Breast implant illness (BII) is a term used to describe a range of symptoms believed to be caused by breast implants. Although the illness is rare and often challenging to diagnose, it is important that women with implants be aware of it.
As an experienced breast augmentation surgeon in the Dallas-Fort Worth, and Plano area, Dr. Raja Mohan is dedicated to shining a light on this rare, but serious condition. Let’s take a closer look at breast implant illness and what you should know about it to keep yourself safe and healthy.
Table Of Contents
- What Is Breast Implant Illness?
- Symptoms of Breast Implant Illness
- Breast Implant Illness Treatments & Solutions
- Questions and answers
- Book Consultation
- Read patient reviews
What Is Breast Implant Illness?
Breast implant illness (BII) is a medical condition that is sometimes diagnosed when a woman with implants presents with unexplained symptoms such as hair loss, fatigue, and skin rashes. Other symptoms such as joint pain, general inflammation, and brain fog are also common.
Unfortunately, not much is known about breast implant illness. It has a specific name, however, because there is persistent evidence that many women with implants do develop severe symptoms after augmentation surgery, and these symptoms often abate after the implants are removed.
What Causes Breast Implant Illness?
No one knows for sure what causes breast implant illness. Naturally, the presence of the implants themselves is a precursor for the illness. However, beyond that, little is known. The condition is not an “officially recognized” medical illness and is not generally well understood.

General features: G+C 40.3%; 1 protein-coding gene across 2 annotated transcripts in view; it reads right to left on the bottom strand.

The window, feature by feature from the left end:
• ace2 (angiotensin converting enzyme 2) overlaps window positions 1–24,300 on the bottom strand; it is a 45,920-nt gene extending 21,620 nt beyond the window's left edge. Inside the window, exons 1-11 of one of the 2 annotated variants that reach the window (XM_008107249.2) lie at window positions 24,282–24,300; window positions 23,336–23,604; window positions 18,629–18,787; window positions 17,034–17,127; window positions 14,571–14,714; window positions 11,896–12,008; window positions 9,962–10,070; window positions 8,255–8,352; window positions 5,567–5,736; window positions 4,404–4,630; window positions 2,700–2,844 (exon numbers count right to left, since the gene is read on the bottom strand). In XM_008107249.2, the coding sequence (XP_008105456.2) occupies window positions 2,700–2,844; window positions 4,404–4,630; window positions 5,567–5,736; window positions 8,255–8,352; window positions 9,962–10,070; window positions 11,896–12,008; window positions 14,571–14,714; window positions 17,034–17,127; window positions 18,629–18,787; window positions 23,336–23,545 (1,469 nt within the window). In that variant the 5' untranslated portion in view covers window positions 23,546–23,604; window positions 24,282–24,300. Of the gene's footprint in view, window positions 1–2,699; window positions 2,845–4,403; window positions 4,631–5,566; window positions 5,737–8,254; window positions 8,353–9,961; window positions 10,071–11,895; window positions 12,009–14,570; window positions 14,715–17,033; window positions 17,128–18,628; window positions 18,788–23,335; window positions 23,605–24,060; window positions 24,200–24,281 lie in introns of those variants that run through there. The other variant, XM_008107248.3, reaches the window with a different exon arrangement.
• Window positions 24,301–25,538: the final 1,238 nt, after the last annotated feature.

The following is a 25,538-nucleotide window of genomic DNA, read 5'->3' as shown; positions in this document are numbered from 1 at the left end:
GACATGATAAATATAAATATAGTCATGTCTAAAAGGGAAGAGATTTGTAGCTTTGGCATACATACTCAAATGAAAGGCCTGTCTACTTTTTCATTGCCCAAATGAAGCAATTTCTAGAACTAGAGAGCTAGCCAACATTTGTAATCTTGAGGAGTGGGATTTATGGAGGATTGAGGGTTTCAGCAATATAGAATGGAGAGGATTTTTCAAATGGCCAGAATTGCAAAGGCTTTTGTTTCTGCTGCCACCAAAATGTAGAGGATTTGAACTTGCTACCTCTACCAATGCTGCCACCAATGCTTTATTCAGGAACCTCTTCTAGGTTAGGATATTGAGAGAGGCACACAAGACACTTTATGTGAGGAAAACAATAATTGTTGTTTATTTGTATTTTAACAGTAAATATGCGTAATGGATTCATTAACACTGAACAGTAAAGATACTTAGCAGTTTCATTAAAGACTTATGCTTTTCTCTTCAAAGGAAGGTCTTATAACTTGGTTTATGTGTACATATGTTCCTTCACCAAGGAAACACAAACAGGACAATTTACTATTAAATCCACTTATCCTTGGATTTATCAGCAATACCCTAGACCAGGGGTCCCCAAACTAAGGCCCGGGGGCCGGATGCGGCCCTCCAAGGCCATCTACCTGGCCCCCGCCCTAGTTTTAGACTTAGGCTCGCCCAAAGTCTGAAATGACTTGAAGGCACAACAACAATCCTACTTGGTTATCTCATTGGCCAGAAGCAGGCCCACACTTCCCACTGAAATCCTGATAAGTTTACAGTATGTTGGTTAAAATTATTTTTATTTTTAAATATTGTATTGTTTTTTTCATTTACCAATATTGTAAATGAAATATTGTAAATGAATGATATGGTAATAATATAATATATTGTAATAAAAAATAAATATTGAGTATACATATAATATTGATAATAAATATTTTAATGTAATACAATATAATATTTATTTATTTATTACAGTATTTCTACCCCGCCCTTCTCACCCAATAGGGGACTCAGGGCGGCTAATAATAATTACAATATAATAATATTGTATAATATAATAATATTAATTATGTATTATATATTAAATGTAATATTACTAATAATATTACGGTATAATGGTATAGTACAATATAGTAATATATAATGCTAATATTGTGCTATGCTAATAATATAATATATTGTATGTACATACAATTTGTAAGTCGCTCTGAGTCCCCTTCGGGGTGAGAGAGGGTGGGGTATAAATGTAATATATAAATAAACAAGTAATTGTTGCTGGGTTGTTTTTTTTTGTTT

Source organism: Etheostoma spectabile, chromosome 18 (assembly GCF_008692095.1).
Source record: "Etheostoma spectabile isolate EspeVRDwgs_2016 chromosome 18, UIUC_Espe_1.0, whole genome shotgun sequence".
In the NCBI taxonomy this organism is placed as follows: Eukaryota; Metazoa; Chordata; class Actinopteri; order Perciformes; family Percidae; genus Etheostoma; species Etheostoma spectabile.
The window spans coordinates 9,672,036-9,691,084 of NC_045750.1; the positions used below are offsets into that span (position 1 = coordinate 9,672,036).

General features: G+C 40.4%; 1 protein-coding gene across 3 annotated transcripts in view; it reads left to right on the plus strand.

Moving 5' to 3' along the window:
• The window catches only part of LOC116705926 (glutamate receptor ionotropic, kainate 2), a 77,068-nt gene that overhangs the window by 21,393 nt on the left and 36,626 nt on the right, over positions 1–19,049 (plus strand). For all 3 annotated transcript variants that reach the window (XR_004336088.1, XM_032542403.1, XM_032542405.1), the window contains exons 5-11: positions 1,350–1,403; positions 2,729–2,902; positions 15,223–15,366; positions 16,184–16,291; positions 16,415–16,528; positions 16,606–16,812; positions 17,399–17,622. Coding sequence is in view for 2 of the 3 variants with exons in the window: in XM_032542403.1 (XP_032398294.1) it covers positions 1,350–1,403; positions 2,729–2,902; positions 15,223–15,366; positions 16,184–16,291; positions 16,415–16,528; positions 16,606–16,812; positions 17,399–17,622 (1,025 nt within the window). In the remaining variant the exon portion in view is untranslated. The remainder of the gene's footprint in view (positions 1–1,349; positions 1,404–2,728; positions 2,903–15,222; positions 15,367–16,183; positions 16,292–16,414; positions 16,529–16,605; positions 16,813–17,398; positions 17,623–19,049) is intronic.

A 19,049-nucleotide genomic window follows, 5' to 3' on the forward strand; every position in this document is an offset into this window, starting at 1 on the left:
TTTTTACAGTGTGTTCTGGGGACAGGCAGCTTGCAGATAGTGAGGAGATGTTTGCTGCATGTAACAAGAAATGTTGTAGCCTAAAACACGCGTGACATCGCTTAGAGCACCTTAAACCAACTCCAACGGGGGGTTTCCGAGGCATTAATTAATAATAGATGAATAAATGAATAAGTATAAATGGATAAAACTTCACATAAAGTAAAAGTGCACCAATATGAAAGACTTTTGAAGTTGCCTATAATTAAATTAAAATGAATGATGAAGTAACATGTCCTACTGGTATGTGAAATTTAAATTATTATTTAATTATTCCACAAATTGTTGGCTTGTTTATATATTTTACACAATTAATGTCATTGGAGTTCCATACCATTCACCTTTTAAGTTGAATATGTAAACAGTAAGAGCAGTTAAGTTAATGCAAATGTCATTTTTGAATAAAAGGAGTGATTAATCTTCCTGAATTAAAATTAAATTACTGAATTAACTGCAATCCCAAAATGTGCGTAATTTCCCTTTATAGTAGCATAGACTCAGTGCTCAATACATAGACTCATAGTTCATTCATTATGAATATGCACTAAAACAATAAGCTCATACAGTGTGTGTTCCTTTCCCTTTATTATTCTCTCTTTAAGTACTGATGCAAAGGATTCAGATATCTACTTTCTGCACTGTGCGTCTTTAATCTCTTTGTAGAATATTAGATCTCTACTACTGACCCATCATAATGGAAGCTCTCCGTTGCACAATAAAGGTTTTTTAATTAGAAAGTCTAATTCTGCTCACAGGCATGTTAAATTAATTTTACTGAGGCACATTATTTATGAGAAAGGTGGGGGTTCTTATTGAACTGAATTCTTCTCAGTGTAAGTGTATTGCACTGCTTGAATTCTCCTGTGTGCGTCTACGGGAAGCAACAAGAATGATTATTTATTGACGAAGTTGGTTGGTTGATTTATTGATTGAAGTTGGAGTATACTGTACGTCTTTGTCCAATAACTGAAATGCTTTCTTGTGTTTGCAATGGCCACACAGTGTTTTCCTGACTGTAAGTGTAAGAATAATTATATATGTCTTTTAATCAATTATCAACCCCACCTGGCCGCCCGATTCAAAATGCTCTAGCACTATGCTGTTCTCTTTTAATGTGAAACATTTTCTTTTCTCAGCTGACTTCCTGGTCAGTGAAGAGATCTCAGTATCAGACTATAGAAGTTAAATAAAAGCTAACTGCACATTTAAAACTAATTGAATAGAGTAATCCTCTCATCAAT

Is Breast Implant Illness Common?
According to current breast implant illness statistics, the risk of overall complications related to breast implants is around 1%. It’s important to note that this includes all issues such as changes in sensation, soreness, and the formation of scar tissue. This means that the likelihood of contracting breast implant illness after undergoing breast augmentation with implants is less than 1%.
Symptoms of Breast Implant Illness
Individuals who think they may have breast implant illness symptoms should consult their doctor.
Unfortunately, there are a range of symptoms associated with BII, but many of them are also associated with other serious conditions, such as Lyme disease or arthritis. Therefore, it’s important to collect a comprehensive list of what’s ailing you so that other possible medical issues can be ruled out before considering BII.
If you have been experiencing health problems and think BII could be the cause, be on the lookout for these breast implant illness symptoms:
Breast Implant Illness Symptoms List
- Hair loss
- Muscle pain
- Joint pain
- Skin rashes
- Unexplained swelling and visible inflammation
- Muscle weakness
- Low vision
- Chronic dry eyes
- Dry mouth
- Generalized pain or body aches
- Weight fluctuations
- Gastrointestinal issues
- Nipple discharge
- Breast rashes or redness
- Breast soreness or pain
- Hormonal imbalances
- General fatigue and a lack of energy
- Changes in sleep
- Difficulty concentrating
- Memory issues
- Brain fog
Who Is Most at Risk?
Because of the indeterminate nature of breast implant illness, it’s difficult to pinpoint what populations are most at risk. Surely, the illness only seems to affect those with breast implants. That is, similar symptoms do not appear to be common with other types of prostheses.
On the other hand, researchers and scientists have presented some information that may associate BII with autoimmune disease. That is, there may be a relationship betweens patients who have autoimmune illnesses and BII. Patients who have BII symptoms are often sufferers of an autoimmune disorder or they are eventually diagnosed with one.
To be sure, many of the symptoms related to breast implant illness are also linked with conditions such as rheumatoid arthritis, Lyme disease, and lupus — all autoimmune disorders or autoimmune responses.
How Do You Test for Breast Implant Illness?